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Concerns abound about injecting Piney Point wastewater deep underground

 Piney Point south gypstack
Center for Biological Diversity
Piney Point south gypstack

State environmental regulators recently said they intend to allow polluted water from the Piney Point phosphate plant in Manatee County to be pumped deep below the surface.

But not everyone is on board with this decision.

The move comes after more than 200 million gallons of dirty water were allowed to flow into Tampa Bay earlier this year, after a breach was found in the plant's gypsum stack.

Up to 4 million gallons a day of wastewater would be injected nearly 2,000 feet below the drinking water aquifer. Local and state environmental officials say this is the best solution to getting rid of the water, which is still in danger of bursting the earthen walls of the stack.

Jaclyn Lopez, Florida director of the environmental group Center for Biological Diversity, is concerned that state officials have downplayed the threat of underground contamination.

"We have material from a phosphogypsum stack that is radioactive," Lopez said. "It's corrosive, it is toxic in that the material itself — we know that phosphogypsum has lead, cadmium, chromium and other things to be concerned about."

Lopez said the state banned deep-well injection of hazardous waste decades ago. But state regulators are saying the water does not contain hazardous waste.

"And so this is exactly the type of material that 40 years ago, our state lawmakers determined would be inappropriate to deep-well inject," she said. "And I'm not persuaded by any information that's come forward to date regarding Piney Point that we're in any different situation that would protect us from those harms through a deep-well injection."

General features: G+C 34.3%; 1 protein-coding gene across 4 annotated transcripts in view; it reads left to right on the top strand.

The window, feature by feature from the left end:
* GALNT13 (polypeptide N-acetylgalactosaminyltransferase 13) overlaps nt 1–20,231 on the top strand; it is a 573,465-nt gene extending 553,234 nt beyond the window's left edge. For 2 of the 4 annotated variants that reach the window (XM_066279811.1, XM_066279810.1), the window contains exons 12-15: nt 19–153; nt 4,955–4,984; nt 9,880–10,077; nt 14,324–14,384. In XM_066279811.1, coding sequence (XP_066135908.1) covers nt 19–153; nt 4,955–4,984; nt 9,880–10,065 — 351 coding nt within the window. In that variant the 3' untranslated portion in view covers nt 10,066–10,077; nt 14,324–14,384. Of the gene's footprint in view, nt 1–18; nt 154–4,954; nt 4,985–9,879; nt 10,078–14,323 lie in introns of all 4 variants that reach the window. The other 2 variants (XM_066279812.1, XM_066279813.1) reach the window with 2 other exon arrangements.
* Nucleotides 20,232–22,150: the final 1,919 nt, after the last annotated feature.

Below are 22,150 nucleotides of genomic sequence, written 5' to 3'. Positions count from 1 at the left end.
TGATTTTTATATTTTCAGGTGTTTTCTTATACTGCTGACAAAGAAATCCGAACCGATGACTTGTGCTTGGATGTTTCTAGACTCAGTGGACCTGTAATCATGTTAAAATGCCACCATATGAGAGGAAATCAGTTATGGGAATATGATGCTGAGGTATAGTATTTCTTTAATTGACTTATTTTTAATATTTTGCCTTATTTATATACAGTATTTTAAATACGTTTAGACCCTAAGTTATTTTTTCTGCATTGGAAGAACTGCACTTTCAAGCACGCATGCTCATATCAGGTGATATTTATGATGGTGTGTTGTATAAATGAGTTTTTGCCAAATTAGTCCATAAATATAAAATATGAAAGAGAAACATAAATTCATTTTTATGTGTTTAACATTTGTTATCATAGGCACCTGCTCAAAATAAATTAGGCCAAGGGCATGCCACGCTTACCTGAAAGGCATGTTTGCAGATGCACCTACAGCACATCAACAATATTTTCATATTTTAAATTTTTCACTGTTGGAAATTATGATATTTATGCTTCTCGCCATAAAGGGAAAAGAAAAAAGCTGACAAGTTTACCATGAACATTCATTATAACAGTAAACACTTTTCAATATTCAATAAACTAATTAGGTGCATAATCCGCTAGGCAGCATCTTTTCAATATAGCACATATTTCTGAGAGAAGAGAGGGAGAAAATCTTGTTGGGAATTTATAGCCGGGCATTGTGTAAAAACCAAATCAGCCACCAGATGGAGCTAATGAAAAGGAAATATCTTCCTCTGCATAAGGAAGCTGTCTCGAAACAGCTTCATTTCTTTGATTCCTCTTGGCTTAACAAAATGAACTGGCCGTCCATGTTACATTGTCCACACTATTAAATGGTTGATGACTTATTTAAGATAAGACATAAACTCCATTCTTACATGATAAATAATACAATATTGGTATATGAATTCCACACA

The Center for Biological Diversity is a member of a coalition of environmental groups that said in September they will sue Manatee County over its deep-well injection plans.

The deadline for anyone interested in challenging the permit is Dec. 8.

As of Friday, 252 million gallons were held within the problem pond atop the gypsum stack, according to the DEP. But during an October interview, Manatee County Administrator Scott Hopes said the plan is to draw down all three ponds held within the gypsum stack. That totals to more than 600 million gallons, he said.

Hopes said the project could begin as early as June.

Here's part of a fact sheet released by the Florida Department of Environmental Protection:

Will the Hazardous Waste Containment Ponds aka Gypsum Stacks, Clay Setting Ponds, Decantment Ponds, Stormwater Sediment/Pollutants Ponds or Retention Ponds be directly connected to the DWI by a conduit system?

No, as explained above, the phosphogypsum stack system does not contain hazardous waste. The deep injection well will not be directly connected to storage ponds or other sources of water from the Piney Point site. Rather, the applicant has proposed that water from the site would be transferred from the site (generally via a dedicated pipeline), treated as needed by the applicant for the proper operation of the underground injection control well, then routed through filtration processes, and then injected in a controlled manner in compliance with the proposer permit requirements to ensure protection of Florida’s ground water resources. The injection zone is approximately 1,000 ft. below the underground source of drinking water. The Avon Park Formation is expected to provide confinement between the Upper Floridan Aquifer and the Lower Floridan Aquifer between approximately 900 feet below land surface (bls) and the bottom of the well casing at 1,950 feet bls. The Middle Confining Unit II is present and located from approximately 1,550 – 1,900 bls and is almost 400 ft thick.

Can a Class I non-hazardous injection well be used for disposal of hazardous waste?

No, it cannot. The proposed well and draft permit would only allow the injection of non-hazardous wastewater as described in the permit application. Further, Florida law at this time does not allow the disposal of hazardous waste into an injection well, in accordance with the provisions of s. 403.7222, Fla. Stat., and the Rule 62-528.400, Fla. Admin. Code.

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Steve Newborn is WUSF's assistant news director as well as a reporter and producer at WUSF covering environmental issues and politics in the Tampa Bay area.